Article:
Skip to main content Skip to site navigation

Five Ethics Rules Every Public Official Must Know
Courtesy of ILG Partner MurphyAustin

Resource

Congratulations.  As a newly-elected public official you have achieved your dream and now get to serve the public in a position of leadership.  You are probably inundated with information about how to assume your duties and start making policy decisions.  But as a new public official, you are subject to a myriad of ethics and conduct rules that can have a major impact on how your first term will go and may even factor into whether or not you will have a second one. 

As the former Chief of Enforcement for the California Fair Political Practices Commission (FPPC), I have prosecuted over 3,000 public officials all across the state for a variety of campaign and governmental ethics violations.  No brief article such as this can cover all the relevant guidelines, but here are five key rules that every new public official should know.

Rule One: You must disclose all your income, property and business interests.

A common mistake made by new public officials is not paying close enough attention to their initial Statement of Economic Interests (SEI or Form 700).  This document informs the public about your economic interests so they can ensure that you are not taking actions to benefit your own interests.  Be sure you avoid common pitfalls by carefully considering all relevant areas of disclosure For example, your spouse’s income and business interests are required to be disclosed.  Business ownership or management positions, even if you don’t receive income, must be disclosed.  Gifts are included within the definition of income and must be disclosed.  And keep in mind that significant clients of a business you own may also have to be disclosed.

Rule Two:  Beware of conflicts-of-interest details.

Most public officials are generally aware that they cannot vote on item in which they have a material financial interest.  But the rules can get complicated and there are some little-known areas of conflict law.  For example, generally you cannot have a conflict as a result of accepting a campaign contribution. That said, you can have a conflict from a campaign contribution if you are appointed to another board, such as a LAFCO or Regional Transit Board.  Second, note that your personal residence can be a source of a conflict even though you do not have to disclose it on your Form 700.  Lastly, keep in mind that even simply influencing or participating in a decision can be enough to constitute a conflict.  Conflicts are not just for formal votes.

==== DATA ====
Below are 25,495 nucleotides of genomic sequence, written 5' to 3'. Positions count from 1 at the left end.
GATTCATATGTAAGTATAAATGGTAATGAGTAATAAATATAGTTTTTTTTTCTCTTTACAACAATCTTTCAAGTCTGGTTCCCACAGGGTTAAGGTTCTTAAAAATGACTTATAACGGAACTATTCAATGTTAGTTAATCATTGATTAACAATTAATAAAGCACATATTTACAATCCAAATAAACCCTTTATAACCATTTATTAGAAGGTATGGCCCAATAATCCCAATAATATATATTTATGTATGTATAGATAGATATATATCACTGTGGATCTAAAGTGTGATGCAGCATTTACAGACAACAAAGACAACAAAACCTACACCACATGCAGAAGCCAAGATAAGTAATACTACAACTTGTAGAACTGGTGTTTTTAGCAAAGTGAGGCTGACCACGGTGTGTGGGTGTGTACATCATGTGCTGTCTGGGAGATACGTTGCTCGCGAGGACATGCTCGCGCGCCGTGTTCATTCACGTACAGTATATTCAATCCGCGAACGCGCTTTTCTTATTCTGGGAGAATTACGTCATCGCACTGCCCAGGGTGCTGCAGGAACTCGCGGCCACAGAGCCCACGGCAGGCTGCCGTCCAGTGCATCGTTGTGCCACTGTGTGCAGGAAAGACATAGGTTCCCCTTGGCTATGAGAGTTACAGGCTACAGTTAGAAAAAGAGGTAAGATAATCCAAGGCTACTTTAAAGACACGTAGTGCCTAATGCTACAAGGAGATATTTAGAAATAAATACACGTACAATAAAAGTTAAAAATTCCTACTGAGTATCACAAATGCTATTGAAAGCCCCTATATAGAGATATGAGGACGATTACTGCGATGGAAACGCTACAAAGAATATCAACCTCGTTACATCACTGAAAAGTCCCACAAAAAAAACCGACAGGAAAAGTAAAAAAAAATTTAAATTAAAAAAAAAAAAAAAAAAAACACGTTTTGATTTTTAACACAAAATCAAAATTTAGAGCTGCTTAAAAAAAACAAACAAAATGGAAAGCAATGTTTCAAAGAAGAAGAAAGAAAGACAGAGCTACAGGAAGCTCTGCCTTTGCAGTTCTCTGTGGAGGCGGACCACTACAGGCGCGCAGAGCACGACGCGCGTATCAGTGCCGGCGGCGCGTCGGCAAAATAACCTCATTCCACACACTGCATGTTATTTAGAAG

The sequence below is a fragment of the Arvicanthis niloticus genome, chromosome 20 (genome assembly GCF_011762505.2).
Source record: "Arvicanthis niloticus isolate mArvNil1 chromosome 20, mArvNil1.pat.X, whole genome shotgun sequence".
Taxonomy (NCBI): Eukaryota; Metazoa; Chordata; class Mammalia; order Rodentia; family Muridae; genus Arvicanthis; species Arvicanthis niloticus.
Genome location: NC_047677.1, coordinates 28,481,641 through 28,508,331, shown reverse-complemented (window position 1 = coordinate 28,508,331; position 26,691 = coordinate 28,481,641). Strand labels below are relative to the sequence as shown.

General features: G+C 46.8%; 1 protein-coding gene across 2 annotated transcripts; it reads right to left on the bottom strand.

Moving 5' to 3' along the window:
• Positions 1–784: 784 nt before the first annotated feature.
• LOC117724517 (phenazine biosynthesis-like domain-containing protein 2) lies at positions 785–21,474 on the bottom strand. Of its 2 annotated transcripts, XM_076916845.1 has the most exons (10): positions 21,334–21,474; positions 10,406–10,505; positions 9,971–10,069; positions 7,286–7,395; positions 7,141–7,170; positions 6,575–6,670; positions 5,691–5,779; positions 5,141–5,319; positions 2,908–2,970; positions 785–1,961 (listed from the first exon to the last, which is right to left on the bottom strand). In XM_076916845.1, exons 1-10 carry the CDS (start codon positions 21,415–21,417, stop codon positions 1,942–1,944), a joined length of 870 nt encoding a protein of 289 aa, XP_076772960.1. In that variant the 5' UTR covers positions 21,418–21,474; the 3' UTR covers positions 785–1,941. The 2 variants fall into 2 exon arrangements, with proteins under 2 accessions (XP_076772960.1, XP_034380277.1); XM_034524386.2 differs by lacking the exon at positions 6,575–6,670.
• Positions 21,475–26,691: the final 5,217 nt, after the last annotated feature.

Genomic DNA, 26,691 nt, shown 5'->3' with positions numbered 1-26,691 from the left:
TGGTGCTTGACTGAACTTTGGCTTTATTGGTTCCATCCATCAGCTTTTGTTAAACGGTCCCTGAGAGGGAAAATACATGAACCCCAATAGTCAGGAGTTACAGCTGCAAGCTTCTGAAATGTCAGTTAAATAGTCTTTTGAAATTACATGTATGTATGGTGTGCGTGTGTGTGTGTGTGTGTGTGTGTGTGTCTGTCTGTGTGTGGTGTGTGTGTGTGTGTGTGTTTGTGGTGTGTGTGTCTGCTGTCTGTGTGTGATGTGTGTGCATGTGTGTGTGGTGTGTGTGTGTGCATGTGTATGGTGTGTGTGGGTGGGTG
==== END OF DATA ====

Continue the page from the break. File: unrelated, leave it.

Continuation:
Rule Three:  Campaign funds are a public trust, not for personal use.

Most candidates who win public office spend hours cultivating donors who contribute to their campaigns because these donors support the candidate as an individual.  Because donations are given to individuals, there is great temptation to believe these funds belong to the candidates themselves.  However, there are very strict rules prohibiting the use of campaign funds for personal use.  Any use of donations must be for a political, legislative or governmental purpose.  These funds are held in the public trust.  Even their disposal at the close of the campaign committee has rules regarding their use. 

Rule Four:  Do not negotiate for a new job while you still have this one.

Everybody is going to leave public office at some point.  Many will leave to go to the private sector.  Sometimes, they will leave to go to a company that did business with the agency for whom they served.  Be careful to separate out your duties as a public official and your negotiations for a new job.  Once you start negotiating terms of a job, including salary, you must recuse yourself from making, participating or influencing any decision being made about that company.

Rule Five: You cannot always do what you want when you leave office.

State ethics laws restrict public officials from some activities once they leave office.  Specifically, they restrict officials, for one year after leaving governmental service, from being paid to communicate with their former agency in an attempt to influence certain actions or proceedings.  This is basically a “cooling-off” period for government officials so they will refrain from attempting to go back to the agencies they were at with the intention of exploiting their knowledge and relationships.

Public service can be a very rewarding and challenging experience.  Staying focused on serving the public and avoiding private interests is essential.  Getting good advice if you have a question is also essential.  Knowing to ask the right questions will help you be successful in your public service.

Gary Winuk is Of Counsel with the Campaign & Governmental Ethics practice team at Murphy Austin Adams Schoenfeld LLP, where he provides ethics advice and investigations to governmental agencies, and ethics training and strategic advice to political and private sector clients.

Log in

Commands